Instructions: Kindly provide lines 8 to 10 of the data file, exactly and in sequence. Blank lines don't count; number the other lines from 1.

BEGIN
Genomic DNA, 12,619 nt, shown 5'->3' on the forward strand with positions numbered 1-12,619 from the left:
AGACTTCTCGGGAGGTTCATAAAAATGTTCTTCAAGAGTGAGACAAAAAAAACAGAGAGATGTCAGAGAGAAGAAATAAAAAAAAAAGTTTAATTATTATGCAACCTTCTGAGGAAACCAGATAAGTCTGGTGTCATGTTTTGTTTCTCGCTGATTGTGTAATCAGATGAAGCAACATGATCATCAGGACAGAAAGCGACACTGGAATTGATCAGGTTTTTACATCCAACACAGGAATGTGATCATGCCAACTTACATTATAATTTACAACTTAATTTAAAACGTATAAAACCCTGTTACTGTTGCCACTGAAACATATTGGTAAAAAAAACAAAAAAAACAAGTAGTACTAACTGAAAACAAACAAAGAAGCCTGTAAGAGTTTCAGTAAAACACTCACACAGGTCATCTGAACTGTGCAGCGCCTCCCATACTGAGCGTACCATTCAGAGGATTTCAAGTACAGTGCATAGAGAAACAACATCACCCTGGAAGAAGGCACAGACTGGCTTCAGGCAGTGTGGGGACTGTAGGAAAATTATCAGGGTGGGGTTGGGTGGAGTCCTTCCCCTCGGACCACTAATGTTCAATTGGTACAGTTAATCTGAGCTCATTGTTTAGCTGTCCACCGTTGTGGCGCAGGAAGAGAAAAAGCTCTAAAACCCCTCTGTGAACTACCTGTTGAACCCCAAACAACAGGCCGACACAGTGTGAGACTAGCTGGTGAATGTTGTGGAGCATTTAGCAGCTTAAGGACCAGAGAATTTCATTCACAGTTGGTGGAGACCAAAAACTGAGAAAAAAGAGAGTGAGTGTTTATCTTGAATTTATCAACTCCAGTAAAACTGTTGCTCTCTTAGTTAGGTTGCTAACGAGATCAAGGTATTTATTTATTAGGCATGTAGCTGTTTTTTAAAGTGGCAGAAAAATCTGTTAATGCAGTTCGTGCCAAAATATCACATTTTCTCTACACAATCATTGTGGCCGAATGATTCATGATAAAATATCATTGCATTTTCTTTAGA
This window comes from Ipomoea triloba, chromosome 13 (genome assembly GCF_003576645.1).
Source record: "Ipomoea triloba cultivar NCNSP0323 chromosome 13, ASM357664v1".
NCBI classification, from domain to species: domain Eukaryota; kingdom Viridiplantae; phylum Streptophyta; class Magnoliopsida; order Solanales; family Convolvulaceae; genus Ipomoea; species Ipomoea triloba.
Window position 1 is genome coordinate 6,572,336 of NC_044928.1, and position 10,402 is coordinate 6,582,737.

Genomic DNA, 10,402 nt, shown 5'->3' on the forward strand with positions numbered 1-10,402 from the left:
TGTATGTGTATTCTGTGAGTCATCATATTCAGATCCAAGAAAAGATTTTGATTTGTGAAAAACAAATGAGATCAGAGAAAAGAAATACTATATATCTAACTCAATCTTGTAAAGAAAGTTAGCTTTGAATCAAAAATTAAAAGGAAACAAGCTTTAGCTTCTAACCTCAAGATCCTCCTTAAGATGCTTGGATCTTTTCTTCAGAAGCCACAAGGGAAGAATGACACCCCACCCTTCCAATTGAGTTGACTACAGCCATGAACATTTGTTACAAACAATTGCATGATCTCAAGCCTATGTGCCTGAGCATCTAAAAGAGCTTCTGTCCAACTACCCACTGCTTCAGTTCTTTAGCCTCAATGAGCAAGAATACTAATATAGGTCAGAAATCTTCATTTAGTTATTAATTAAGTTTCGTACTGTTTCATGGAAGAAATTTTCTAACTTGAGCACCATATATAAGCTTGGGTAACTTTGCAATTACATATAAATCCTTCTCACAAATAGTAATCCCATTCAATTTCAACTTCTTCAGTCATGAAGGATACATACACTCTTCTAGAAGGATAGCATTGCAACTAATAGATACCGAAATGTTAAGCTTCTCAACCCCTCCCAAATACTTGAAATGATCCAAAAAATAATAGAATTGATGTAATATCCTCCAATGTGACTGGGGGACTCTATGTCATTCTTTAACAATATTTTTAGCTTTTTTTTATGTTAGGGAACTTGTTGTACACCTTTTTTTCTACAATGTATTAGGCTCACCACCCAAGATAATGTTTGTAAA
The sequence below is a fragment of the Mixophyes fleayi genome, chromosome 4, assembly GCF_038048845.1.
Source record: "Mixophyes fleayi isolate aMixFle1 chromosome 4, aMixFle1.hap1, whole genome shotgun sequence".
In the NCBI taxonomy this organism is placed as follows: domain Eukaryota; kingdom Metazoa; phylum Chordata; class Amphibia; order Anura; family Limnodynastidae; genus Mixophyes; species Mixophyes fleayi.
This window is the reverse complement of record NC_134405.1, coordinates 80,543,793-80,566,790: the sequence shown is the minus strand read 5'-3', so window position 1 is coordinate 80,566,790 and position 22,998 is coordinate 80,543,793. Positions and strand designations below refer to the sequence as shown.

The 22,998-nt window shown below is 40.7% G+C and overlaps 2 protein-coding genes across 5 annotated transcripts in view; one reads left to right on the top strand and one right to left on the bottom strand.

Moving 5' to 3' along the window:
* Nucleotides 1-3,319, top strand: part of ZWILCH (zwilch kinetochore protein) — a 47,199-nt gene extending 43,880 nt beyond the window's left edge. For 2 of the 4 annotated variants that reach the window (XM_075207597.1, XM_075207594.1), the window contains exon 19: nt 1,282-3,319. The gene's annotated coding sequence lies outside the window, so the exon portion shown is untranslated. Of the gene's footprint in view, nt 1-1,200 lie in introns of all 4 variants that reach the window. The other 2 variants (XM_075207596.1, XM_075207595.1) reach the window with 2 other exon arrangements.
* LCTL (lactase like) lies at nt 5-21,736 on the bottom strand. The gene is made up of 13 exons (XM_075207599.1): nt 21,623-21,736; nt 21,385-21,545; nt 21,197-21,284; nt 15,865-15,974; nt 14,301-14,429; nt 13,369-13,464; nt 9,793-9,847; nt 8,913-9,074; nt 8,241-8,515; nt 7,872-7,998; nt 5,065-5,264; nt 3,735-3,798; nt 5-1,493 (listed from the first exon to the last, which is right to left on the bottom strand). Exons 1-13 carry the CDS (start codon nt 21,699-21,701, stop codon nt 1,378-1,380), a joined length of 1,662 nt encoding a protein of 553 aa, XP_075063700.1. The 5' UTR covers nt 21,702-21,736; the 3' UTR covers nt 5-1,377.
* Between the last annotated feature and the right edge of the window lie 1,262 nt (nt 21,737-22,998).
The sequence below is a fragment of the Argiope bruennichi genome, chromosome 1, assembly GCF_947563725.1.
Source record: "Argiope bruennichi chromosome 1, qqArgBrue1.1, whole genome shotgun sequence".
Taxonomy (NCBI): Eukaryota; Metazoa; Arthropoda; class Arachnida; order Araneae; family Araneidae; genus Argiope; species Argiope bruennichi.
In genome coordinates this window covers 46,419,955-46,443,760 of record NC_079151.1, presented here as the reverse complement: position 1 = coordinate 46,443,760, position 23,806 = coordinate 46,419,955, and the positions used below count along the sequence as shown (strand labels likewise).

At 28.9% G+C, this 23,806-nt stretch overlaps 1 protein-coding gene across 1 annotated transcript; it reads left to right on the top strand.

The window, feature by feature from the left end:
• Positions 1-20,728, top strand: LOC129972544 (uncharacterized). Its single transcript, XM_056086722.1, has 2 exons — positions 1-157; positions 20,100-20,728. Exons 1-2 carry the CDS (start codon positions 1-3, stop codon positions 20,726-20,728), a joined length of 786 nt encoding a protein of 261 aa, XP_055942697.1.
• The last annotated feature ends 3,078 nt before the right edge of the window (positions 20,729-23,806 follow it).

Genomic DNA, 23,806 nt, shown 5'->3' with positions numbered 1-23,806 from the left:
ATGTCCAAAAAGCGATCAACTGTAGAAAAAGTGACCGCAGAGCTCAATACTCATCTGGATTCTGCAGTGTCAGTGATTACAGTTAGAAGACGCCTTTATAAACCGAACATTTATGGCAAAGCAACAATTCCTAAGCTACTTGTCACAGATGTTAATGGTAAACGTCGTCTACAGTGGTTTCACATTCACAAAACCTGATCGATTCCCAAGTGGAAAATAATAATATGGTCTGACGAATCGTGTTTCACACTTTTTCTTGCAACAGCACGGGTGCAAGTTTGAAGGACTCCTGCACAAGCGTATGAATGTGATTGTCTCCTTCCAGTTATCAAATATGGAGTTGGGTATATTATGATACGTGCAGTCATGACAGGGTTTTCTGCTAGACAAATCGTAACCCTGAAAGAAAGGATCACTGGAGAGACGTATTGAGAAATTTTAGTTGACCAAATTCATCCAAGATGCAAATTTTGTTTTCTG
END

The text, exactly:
TGTATGTGTATTCTGTGAGTCATCATATTCAGATCCAAGAAAAGATTTTGATTTGTGAAAAACAAATGAGATCAGAGAAAAGAAATACTATATATCTAACTCAATCTTGTAAAGAAAGTTAGCTTTGAATCAAAAATTAAAAGGAAACAAGCTTTAGCTTCTAACCTCAAGATCCTCCTTAAGATGCTTGGATCTTTTCTTCAGAAGCCACAAGGGAAGAATGACACCCCACCCTTCCAATTGAGTTGACTACAGCCATGAACATTTGTTACAAACAATTGCATGATCTCAAGCCTATGTGCCTGAGCATCTAAAAGAGCTTCTGTCCAACTACCCACTGCTTCAGTTCTTTAGCCTCAATGAGCAAGAATACTAATATAGGTCAGAAATCTTCATTTAGTTATTAATTAAGTTTCGTACTGTTTCATGGAAGAAATTTTCTAACTTGAGCACCATATATAAGCTTGGGTAACTTTGCAATTACATATAAATCCTTCTCACAAATAGTAATCCCATTCAATTTCAACTTCTTCAGTCATGAAGGATACATACACTCTTCTAGAAGGATAGCATTGCAACTAATAGATACCGAAATGTTAAGCTTCTCAACCCCTCCCAAATACTTGAAATGATCCAAAAAATAATAGAATTGATGTAATATCCTCCAATGTGACTGGGGGACTCTATGTCATTCTTTAACAATATTTTTAGCTTTTTTTTATGTTAGGGAACTTGTTGTACACCTTTTTTTCTACAATGTATTAGGCTCACCACCCAAGATAATGTTTGTAAA
The sequence below is a fragment of the Mixophyes fleayi genome, chromosome 4, assembly GCF_038048845.1.
Source record: "Mixophyes fleayi isolate aMixFle1 chromosome 4, aMixFle1.hap1, whole genome shotgun sequence".